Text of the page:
Authentic French Bistro in Tokyo – Pas a Pas
Pas a Pas is an Authentic French Bistro in Tokyo in one of my favorite neighborhoods, Araki cho. I’ve actually spent most of my life just knowing Bistro meant food and possibly buttered snails. So let’s refer to Wikipedia Sensei. A bistro is, in its original Parisian incarnation, is a small restaurant, serving moderately priced simple meals in a modest setting with alcohol. Pas a Pas checks every single one of those boxes and it checks them so, so well.
Cheap French Food in Tokyo
Growing up in Arizona, in the US, I was born with my carnitas game down. Locked and loaded. French Food I knew from Pepe Le Pew cartoons. Unpronounceable fancy things on small plates and angry waiters. It was the pinnacle of luxury. My parents took us out to some amazing meals growing up. I remember lots of Italian restaurants, fancy Indian meals, tons of Chinese food but I cant remember us ever going out to French restaurants. As I grew up and moved to Oregon Micro Breweries took over all other forms of dining. That and the little Chinese restaurant in Eugene, OR that my roommate worked at. Popping by a French bistro for lunch was what famous people did. I would have never thought that an authentic French bistro in Tokyo would become one of my all time favorite restaurants.
The menu is simple. It comes in 3 courses. The wine is cheap.
Authentic French Bistro in Tokyo – in 3 courses
At Pas a Pas, French for Step by Step, you have 3 courses in each meal and several options to choose from in each course. All for 20 USD and this is a lot of food. Takao always goes for the pate you see above with a bit of carrot rappe salad. They also throw a big warm chunk of baguette and french butter on the table for you with the first round. Eat it all, the lovely woman who runs this place refills it for you. Which is not always the case in Japan.
I always and without question go for the chicken liver mousse. Grilled liver, meh. Not my favorite but I’ll eat it. However, pan fry those suckers and then mix them in a blender with cream, butter and pink peppercorns and we are in business. Pardon me while I get an ice cream cone because I will eat that in scoops.
Steak, Cheek and Butter
Takao went with the pan fried steak. Fried in butter of course. Viva la France. Served with a bit of the old spicy mustard this is exactly what you want for lunch. Preferably washed down with a bit of red. All of this before returning to work and have what I can only assume would be a massive afternoon nap at your desk.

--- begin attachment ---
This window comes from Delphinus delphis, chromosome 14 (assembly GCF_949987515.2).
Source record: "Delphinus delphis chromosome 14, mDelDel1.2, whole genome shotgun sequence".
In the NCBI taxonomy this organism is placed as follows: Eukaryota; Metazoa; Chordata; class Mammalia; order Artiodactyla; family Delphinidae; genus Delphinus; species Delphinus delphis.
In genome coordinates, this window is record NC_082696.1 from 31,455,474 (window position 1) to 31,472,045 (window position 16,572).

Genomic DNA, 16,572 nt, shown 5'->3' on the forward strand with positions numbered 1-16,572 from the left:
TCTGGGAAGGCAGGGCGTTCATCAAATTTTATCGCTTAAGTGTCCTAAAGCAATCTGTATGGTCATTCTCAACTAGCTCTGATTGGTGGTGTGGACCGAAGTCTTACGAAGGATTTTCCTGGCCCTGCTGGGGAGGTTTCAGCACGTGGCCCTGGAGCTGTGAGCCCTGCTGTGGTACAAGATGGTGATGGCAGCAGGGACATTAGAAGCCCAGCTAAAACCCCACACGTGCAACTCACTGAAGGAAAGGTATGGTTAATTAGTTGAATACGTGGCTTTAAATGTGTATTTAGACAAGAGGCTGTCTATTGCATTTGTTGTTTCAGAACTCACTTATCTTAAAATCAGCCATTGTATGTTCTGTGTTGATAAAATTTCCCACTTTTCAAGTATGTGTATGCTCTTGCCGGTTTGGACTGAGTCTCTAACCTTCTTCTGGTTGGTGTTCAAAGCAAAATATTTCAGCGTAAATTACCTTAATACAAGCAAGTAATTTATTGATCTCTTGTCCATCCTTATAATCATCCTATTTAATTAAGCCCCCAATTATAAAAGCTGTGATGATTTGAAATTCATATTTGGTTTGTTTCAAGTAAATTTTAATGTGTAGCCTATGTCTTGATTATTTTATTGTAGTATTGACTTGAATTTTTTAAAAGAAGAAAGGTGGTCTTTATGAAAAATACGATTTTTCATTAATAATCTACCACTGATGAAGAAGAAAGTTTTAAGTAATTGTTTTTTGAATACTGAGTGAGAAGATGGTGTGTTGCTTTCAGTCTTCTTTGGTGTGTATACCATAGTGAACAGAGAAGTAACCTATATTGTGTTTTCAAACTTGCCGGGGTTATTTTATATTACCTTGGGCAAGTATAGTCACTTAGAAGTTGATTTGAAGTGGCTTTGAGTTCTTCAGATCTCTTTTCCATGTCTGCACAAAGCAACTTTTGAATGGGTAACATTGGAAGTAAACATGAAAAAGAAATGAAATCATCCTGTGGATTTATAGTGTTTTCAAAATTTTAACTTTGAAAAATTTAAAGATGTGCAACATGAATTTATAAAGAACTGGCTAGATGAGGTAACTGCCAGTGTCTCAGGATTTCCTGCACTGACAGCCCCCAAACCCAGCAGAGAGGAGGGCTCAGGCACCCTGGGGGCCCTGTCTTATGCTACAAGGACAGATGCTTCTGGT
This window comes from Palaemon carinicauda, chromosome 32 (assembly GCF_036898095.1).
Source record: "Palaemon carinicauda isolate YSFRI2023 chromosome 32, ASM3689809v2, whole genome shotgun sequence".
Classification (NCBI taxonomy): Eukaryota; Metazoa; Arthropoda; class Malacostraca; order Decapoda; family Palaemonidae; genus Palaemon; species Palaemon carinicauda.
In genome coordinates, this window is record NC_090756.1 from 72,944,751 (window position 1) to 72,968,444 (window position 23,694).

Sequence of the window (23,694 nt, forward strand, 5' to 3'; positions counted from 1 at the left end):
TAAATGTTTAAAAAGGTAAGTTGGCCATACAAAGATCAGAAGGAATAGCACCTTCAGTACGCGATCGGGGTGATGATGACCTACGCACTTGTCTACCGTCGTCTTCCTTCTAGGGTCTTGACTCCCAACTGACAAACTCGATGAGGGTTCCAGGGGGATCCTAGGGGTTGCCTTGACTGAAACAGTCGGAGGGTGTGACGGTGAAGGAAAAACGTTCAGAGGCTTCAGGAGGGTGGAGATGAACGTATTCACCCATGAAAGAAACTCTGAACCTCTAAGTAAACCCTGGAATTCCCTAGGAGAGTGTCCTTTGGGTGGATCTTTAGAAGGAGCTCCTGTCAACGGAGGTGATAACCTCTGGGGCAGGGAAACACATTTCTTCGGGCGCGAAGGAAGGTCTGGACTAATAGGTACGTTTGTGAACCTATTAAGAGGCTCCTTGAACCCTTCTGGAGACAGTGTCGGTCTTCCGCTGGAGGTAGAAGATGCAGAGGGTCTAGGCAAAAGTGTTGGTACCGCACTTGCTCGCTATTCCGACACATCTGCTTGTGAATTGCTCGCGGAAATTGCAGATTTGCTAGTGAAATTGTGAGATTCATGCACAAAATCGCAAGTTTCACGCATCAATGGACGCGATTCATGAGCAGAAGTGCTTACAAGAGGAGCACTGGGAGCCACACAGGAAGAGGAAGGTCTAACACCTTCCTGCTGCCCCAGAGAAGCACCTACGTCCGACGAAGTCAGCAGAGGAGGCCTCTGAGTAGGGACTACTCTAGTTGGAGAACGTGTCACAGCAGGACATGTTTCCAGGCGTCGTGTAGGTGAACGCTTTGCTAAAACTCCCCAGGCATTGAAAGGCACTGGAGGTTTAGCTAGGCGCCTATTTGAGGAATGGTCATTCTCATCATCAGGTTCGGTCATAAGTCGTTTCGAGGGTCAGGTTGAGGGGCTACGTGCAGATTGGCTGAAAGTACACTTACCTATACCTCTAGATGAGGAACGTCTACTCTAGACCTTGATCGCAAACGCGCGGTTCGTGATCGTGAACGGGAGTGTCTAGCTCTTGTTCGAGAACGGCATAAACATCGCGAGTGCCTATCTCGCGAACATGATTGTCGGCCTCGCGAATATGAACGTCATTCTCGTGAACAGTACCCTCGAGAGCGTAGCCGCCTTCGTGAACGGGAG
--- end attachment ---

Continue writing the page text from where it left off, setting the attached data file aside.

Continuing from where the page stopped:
Red wine pairs excellently with red wine sauce so I went with the slow cooked beef check. With a side of Gratin Dauphinois. I think one of the reasons I always felt so unaware of French food growing up is because it was hiding in plain site. Who knew scalloped potatoes had such an amazing name in French? Possibly everyone and I am just late to the game. Dauphinois. Pardon me as I gargle with champagne.
Hope you saved room
It wouldn’t be an Authentic French Bistro in Tokyo without a very tiny and not overly sweet dessert. Here we have a wee coconut pudding with a big dollop of mango. I think first time visitors to Japan are always surprised by how unsweetened the desserts are. Once you’re used to it however it becomes difficult to go back West and enjoy desserts. I was never a big dessert person anyway. If I had to choose dessert or more steak or cheese I’ll always take the latter.
Which is why I had a big, stinky plate of camembert for dessert. It wasn’t on the menu but I come here often enough that the lovely woman who runs this place always lets me know if they’ve got some extra “stinking bishop” that needs to be finished off before the mold goes from gourmet to grotesque. She brought out more bread as well. Absolutely lovely woman.
French Lunch in Tokyo
Just writing about this has me wanting to take a post meat, cheese and wine nap. How do the French get anything done? I visited Paris last October and they drink more wine at lunch than I do at Christmas. It’s extremely impressive. I’d be striking all the time to if my damned job kept getting in the way of my lunches. You dont see a lot of wine drinking during lunch here in Tokyo, which may take some of the authenticity away.
Go on though, you deserve it.
Cheap French Food in Tokyo – Pas a Pas
In true French Fashion I have no idea what their hours are and neither does Google. Avoid Sunday is my best guess.
Still hungry for more French Lunch Courses? Check out Lugdunum.